Riders in the Sand

November 28, 2015 at 8:54 am (National Parks, Video) (, , , )


I just happened to be in a great spot to photograph these trail riders returning from an extended ride at White Sands National Monument, New Mexico.  I had been looking for a vantage point to photograph the sunset without any of the numerous people in the picture.  But I didn’t mind these people, not one bit.


My little Canon SX-50 easily switches from stills to video, and I just couldn’t resist showing the beautiful motion of these horses kicking up the sand.


The lead rider is Dacodah Herkenhoff of Acacia Riding Adventures near Soccoro.  Two of the riders have young children in the saddle with them.  Here is the video:


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White Sands National Monument – Evening

November 28, 2015 at 6:01 am (National Parks, Nature, Nature photography, Photography) (, )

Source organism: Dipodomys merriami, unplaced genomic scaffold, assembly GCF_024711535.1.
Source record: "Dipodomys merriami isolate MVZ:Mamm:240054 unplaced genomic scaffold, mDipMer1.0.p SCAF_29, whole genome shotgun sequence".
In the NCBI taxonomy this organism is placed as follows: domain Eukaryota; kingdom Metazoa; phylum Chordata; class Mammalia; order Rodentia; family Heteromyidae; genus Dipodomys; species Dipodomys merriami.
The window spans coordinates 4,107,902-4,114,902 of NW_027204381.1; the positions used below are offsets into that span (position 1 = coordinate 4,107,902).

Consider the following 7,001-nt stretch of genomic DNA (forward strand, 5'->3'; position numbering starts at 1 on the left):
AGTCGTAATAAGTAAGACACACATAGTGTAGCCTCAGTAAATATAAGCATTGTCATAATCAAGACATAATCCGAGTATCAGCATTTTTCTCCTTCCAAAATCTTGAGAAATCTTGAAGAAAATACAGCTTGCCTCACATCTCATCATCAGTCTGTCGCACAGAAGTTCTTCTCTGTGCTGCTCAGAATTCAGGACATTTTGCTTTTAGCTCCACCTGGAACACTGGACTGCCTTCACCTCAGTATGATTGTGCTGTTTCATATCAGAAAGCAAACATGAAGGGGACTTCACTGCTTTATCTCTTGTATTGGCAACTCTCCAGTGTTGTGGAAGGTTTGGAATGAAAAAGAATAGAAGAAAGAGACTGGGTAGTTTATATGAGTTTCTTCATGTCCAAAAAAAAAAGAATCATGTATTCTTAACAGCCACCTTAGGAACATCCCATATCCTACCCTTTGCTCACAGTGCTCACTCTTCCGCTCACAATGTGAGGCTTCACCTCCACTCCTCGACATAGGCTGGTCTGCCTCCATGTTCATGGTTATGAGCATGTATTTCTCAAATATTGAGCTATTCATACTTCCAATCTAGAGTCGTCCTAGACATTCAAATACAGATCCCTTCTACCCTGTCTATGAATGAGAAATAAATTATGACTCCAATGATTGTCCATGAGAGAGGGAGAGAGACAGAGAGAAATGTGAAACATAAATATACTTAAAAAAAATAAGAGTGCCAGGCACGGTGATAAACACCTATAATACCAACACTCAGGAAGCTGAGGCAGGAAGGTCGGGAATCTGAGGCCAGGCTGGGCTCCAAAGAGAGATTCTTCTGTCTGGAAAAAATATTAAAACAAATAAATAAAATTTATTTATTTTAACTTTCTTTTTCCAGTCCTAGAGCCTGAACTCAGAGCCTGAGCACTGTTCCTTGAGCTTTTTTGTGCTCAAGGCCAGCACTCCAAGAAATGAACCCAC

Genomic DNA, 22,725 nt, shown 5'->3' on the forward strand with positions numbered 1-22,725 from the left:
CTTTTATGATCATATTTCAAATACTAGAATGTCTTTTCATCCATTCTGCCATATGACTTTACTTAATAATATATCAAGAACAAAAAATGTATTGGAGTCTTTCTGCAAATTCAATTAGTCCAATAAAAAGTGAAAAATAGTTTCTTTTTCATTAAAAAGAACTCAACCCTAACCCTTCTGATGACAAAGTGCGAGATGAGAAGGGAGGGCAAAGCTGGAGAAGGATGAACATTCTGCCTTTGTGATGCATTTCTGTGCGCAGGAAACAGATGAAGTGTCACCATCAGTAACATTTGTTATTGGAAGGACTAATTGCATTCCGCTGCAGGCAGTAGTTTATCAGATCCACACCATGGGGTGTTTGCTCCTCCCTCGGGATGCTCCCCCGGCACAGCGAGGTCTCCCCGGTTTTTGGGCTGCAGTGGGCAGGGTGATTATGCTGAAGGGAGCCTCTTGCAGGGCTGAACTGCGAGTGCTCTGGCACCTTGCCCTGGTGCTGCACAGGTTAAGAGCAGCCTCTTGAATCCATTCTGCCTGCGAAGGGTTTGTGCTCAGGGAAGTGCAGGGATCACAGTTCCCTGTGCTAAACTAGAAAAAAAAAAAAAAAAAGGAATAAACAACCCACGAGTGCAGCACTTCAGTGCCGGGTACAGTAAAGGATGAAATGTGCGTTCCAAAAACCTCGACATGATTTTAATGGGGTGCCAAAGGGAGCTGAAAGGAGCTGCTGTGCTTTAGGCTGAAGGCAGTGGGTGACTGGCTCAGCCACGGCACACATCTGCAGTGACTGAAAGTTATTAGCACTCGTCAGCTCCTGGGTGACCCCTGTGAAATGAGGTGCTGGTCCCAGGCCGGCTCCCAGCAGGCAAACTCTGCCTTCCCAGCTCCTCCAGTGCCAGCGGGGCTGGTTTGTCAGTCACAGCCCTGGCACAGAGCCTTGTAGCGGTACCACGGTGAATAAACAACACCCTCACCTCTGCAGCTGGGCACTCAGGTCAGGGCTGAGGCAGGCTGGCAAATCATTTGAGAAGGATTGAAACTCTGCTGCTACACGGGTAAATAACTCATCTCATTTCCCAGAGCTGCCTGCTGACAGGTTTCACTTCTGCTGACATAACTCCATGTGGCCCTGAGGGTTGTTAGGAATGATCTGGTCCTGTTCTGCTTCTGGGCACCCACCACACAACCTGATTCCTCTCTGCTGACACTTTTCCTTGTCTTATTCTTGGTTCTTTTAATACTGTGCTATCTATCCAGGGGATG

I am going in a sort of reverse chronological order of my latest trip from Southern California to Oklahoma. These photographs were taken the night before the previous post images.


Enjoy the changing light in this amazing place.









A party of horse riders appeared in the distance, which made the whole scene look like Lawrence of Arabia. As I am a lover of all things horses, this pleased me greatly. I will do another post with more of the horse photos and a video.


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White Sands National Monument – Dawn

November 27, 2015 at 5:32 pm (National Parks, Nature, Nature photography, Photography) (, , , )


I have moved to Oklahoma for a better job, and enroute I spent a little time visiting national parks and wildlife refuges. White Sands National Monument, New Mexico was the last place I visited, and a big plus was visiting with Jim and Marlene who I knew as volunteers at Big Bend National Park. The chief ranger there was also in Law Enforcement at Big Bend, so it was old home week for us, remembering the magic of that wonderful park and the people who made it special.